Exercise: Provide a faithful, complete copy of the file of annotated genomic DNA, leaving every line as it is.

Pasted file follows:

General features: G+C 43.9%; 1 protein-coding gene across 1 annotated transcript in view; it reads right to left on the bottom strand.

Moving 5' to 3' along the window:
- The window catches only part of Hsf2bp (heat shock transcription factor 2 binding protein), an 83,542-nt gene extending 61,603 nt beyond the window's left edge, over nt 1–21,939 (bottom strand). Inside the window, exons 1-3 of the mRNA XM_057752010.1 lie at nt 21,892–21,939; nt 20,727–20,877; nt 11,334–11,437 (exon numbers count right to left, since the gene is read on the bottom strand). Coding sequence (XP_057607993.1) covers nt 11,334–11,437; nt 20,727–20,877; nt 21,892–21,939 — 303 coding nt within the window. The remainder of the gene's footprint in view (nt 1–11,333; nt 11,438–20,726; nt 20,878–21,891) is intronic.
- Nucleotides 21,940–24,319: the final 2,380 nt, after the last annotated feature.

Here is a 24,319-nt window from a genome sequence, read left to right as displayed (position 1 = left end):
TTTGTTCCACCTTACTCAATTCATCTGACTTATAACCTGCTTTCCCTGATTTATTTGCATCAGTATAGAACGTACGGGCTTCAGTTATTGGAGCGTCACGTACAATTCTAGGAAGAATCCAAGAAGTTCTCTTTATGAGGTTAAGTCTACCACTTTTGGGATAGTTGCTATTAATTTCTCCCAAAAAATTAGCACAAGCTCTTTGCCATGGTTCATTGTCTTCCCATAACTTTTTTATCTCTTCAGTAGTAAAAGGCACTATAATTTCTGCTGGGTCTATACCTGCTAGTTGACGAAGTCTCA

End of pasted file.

General features: G+C 43.9%; 1 protein-coding gene across 1 annotated transcript in view; it reads right to left on the bottom strand.

Moving 5' to 3' along the window:
- The window catches only part of Hsf2bp (heat shock transcription factor 2 binding protein), an 83,542-nt gene extending 61,603 nt beyond the window's left edge, over nt 1–21,939 (bottom strand). Inside the window, exons 1-3 of the mRNA XM_057752010.1 lie at nt 21,892–21,939; nt 20,727–20,877; nt 11,334–11,437 (exon numbers count right to left, since the gene is read on the bottom strand). Coding sequence (XP_057607993.1) covers nt 11,334–11,437; nt 20,727–20,877; nt 21,892–21,939 — 303 coding nt within the window. The remainder of the gene's footprint in view (nt 1–11,333; nt 11,438–20,726; nt 20,878–21,891) is intronic.
- Nucleotides 21,940–24,319: the final 2,380 nt, after the last annotated feature.

Here is a 24,319-nt window from a genome sequence, read left to right as displayed (position 1 = left end):
TTTGTTCCACCTTACTCAATTCATCTGACTTATAACCTGCTTTCCCTGATTTATTTGCATCAGTATAGAACGTACGGGCTTCAGTTATTGGAGCGTCACGTACAATTCTAGGAAGAATCCAAGAAGTTCTCTTTATGAGGTTAAGTCTACCACTTTTGGGATAGTTGCTATTAATTTCTCCCAAAAAATTAGCACAAGCTCTTTGCCATGGTTCATTGTCTTCCCATAACTTTTTTATCTCTTCAGTAGTAAAAGGCACTATAATTTCTGCTGGGTCTATACCTGCTAGTTGACGAAGTCTCA